Publisher: Merge Games
Genre: Adventure, Other, Simulation
Platform: Nintendo Switch
Audience: PEGI 12
Release Date: 20/06/19
Price: £11.99 – Rapid Reviews UK was very kindly provided with a review code for this title.
Nearly every individual thinks it would be cool to be a hacker. To be able to utilise the world wide web to find out personal and important information about others is a thrilling concept. While some people out there would be honing their hacking skills with malicious intent, some good-hearted humans would be hackers to bring justice to those evildoers using the web for dark schemes, destructive behaviour, and terrible criminal activity. The port of Rebelephant’s point-and-click hacker simulation to Nintendo Switch will allow gamers to do just that – hack with the ultimate goal of protecting the innocent, everyday internet users.
The Government has made some massive changes that allowed the Secret Intelligence Service to reintroduce the M17, better known as a team that has access to all online personal data. The player is a new agent at the M17 with the duty to assist in gathering evidence on suspected wrongdoers via hacking into their computers so that hopefully they can be locked up for as long as possible.
For each case, the player will need to recover three critical pieces of information before issuing the arrest: the suspect’s real name, their current location, and the piece of evidence to prove their guilt. The criminal’s sentence can vary depending on the type of evidence used for the arrest, allowing them to be imprisoned for five years, fifteen years, or twenty-five years. Thankfully, the game provides a general outline for what type of evidence will trigger which sentence length, so be ready to dig deep into the web.
Now, this game presents itself masterfully, mimicking the screen of a computer running an older version of Windows. It feels so true to its art, to the point that it makes the Nintendo Switch look and feel like a proper computer, including the sound effects to match. This makes a lot of sense for the game on PC, where it was initially released back in early 2017; however, on the Switch, even though it looks really neat, it performs terribly.
The player has a cursor much like on a computer, but it’s so hard to land its precise tip on small pieces of the screen (example: window scroll bars) with both the console’s control stick and the touch screen method. On top of that, there isn’t a keyboard attached to the console, meaning the developers had to integrate it onto the screen, splitting it in half so that each control stick manages one half of the keyboard. It’s not entirely responsive, a fact that’s noticeable when the player will press specific keys, and they don’t trigger anything, and it’s always in the way.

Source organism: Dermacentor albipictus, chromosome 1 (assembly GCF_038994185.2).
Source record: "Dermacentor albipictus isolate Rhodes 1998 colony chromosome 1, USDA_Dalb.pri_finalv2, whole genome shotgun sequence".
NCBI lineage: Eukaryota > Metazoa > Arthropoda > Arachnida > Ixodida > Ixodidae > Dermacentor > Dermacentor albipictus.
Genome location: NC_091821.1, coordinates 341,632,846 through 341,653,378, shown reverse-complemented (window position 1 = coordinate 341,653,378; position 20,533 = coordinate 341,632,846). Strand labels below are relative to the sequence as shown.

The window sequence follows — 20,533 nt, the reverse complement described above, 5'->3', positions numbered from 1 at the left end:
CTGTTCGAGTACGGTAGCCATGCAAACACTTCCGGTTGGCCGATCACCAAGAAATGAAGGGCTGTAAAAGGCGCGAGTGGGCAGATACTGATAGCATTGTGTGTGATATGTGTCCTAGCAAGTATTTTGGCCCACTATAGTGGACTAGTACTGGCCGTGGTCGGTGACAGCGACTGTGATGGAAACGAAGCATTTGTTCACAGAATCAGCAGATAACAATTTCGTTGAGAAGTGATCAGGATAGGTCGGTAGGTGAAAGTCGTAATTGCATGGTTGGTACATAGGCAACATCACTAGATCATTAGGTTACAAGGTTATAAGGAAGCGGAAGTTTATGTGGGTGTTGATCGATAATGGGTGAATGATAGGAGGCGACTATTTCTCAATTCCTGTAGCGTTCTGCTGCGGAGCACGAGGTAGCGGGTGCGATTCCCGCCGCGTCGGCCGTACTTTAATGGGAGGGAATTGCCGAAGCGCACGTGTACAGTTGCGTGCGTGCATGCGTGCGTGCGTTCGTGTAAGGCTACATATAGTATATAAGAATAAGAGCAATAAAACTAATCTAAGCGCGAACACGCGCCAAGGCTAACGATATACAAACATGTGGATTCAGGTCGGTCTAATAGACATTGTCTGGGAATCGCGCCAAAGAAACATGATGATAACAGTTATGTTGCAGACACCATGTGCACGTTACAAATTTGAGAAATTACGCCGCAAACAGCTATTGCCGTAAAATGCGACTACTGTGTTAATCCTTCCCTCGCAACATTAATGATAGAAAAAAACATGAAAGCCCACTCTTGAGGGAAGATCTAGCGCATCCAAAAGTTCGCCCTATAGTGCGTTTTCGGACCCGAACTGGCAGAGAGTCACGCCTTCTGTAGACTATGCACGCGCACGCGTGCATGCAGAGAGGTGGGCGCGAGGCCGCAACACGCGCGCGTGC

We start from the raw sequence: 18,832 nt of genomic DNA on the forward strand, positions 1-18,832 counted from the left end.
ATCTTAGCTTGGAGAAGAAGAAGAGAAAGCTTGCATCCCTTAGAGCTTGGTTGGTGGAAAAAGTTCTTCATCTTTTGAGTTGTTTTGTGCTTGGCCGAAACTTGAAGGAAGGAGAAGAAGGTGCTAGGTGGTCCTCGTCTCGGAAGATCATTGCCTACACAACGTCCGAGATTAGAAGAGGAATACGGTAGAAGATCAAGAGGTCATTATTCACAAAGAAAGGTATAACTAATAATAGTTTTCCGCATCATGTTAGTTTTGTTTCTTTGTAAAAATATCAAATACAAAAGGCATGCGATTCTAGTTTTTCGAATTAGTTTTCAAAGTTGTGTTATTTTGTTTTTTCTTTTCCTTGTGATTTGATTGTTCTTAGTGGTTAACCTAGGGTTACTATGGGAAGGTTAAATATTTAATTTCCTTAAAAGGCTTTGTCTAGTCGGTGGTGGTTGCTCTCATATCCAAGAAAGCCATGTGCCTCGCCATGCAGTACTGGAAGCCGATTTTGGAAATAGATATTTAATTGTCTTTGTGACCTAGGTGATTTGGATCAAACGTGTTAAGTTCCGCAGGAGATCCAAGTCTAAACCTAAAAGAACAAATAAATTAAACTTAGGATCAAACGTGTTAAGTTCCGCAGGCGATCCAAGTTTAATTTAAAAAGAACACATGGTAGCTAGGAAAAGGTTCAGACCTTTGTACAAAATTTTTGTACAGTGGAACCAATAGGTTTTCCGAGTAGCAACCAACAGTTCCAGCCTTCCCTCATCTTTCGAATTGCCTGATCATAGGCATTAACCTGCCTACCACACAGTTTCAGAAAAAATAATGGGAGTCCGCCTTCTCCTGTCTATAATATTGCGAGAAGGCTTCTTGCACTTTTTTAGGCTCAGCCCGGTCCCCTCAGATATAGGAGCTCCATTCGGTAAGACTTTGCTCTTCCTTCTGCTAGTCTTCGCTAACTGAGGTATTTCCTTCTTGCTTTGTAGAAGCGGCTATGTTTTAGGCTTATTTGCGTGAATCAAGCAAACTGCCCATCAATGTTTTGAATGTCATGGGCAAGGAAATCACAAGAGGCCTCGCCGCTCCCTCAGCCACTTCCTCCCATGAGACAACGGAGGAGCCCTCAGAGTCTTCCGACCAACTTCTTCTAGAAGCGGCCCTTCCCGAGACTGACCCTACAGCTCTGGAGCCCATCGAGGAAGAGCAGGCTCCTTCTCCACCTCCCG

A computer screen is tough enough to handle with five tabs open, imagine fitting that all on to the tiny screen of a Switch (or the television when docked) plus the on-screen digital keyboard. Honestly, it’s a frustrating mess, and it makes trying to jump from webpage to webpage, file finder to new programs, etc. all too difficult to enjoy.
There’s not much depth to the actual gameplay of Mainlining. Represented by one-note character personalities, the lack of repercussions for wrongful arrests, the high susceptibility of becoming repetitious mechanically, the general lack of assistance for a player who gets stuck and has no idea what to do next, and the subsequent lack of any replayability after a case has been solved. Furthermore, there are certainly times where the game assumes that the player has some knowledge of computers and their inner-workings, so while it may be 2019, most of the game should be better laid out in plain language for those looking to dive in and enjoy.
To briefly resume praising Mainlining, the story of the game is locked and loaded with a thrill in each of its cases. While the cases aren’t exactly tied together for one cohesive narrative, each case does manage to become a tougher challenge logistically and require more in-depth research and digging from the player. Plus, nothing feels better than busting an online criminal and serving them just desserts. In addition to the strong stories, the game is blessed with many creative puns and humorous jabs that sprinkle in a bit of light-hearted fun, taking just a small amount of the pain away from the rest of the game’s staggering issues.
It would be very easy to imagine that Mainlining is a solid title executed very well on PC, but its port over to the Nintendo Switch is not exactly fit for the console. Between the port’s poor design choices and the bundle of bugs found throughout, Mainlining could be considered one of the most infuriating and technically deficient Indie games to make its way over to Nintendo’s latest console.
Rapid Reviews Rating
You can purchase Mainlining from the Nintendo eShop on the following link, https://www.nintendo.co.uk/Games/Nintendo-Switch-download-software/Mainlining-1573331.html#Overview